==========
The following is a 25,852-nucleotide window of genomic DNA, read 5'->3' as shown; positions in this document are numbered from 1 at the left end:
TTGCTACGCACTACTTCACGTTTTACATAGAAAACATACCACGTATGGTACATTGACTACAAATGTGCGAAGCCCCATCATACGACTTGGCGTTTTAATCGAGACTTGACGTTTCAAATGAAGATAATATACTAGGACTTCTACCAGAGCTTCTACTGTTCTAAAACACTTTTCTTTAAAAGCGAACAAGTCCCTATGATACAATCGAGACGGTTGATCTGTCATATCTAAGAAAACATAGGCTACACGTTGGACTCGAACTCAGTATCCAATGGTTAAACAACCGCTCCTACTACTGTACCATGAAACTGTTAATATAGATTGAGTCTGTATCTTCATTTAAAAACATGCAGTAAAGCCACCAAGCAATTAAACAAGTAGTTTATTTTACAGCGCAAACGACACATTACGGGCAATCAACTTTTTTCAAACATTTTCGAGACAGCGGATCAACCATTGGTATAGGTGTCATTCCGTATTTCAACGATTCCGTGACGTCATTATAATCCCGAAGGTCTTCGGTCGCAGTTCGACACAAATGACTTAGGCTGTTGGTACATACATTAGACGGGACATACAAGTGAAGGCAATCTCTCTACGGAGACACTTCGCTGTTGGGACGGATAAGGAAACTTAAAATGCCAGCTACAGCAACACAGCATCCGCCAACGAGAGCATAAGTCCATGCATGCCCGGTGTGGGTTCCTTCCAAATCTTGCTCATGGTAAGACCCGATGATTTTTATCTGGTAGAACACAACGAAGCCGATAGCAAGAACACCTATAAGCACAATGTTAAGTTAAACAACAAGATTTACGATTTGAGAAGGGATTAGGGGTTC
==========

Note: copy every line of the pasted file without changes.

The following is a 25,852-nucleotide window of genomic DNA, read 5'->3' as shown; positions in this document are numbered from 1 at the left end:
TTGCTACGCACTACTTCACGTTTTACATAGAAAACATACCACGTATGGTACATTGACTACAAATGTGCGAAGCCCCATCATACGACTTGGCGTTTTAATCGAGACTTGACGTTTCAAATGAAGATAATATACTAGGACTTCTACCAGAGCTTCTACTGTTCTAAAACACTTTTCTTTAAAAGCGAACAAGTCCCTATGATACAATCGAGACGGTTGATCTGTCATATCTAAGAAAACATAGGCTACACGTTGGACTCGAACTCAGTATCCAATGGTTAAACAACCGCTCCTACTACTGTACCATGAAACTGTTAATATAGATTGAGTCTGTATCTTCATTTAAAAACATGCAGTAAAGCCACCAAGCAATTAAACAAGTAGTTTATTTTACAGCGCAAACGACACATTACGGGCAATCAACTTTTTTCAAACATTTTCGAGACAGCGGATCAACCATTGGTATAGGTGTCATTCCGTATTTCAACGATTCCGTGACGTCATTATAATCCCGAAGGTCTTCGGTCGCAGTTCGACACAAATGACTTAGGCTGTTGGTACATACATTAGACGGGACATACAAGTGAAGGCAATCTCTCTACGGAGACACTTCGCTGTTGGGACGGATAAGGAAACTTAAAATGCCAGCTACAGCAACACAGCATCCGCCAACGAGAGCATAAGTCCATGCATGCCCGGTGTGGGTTCCTTCCAAATCTTGCTCATGGTAAGACCCGATGATTTTTATCTGGTAGAACACAACGAAGCCGATAGCAAGAACACCTATAAGCACAATGTTAAGTTAAACAACAAGATTTACGATTTGAGAAGGGATTAGGGGTTC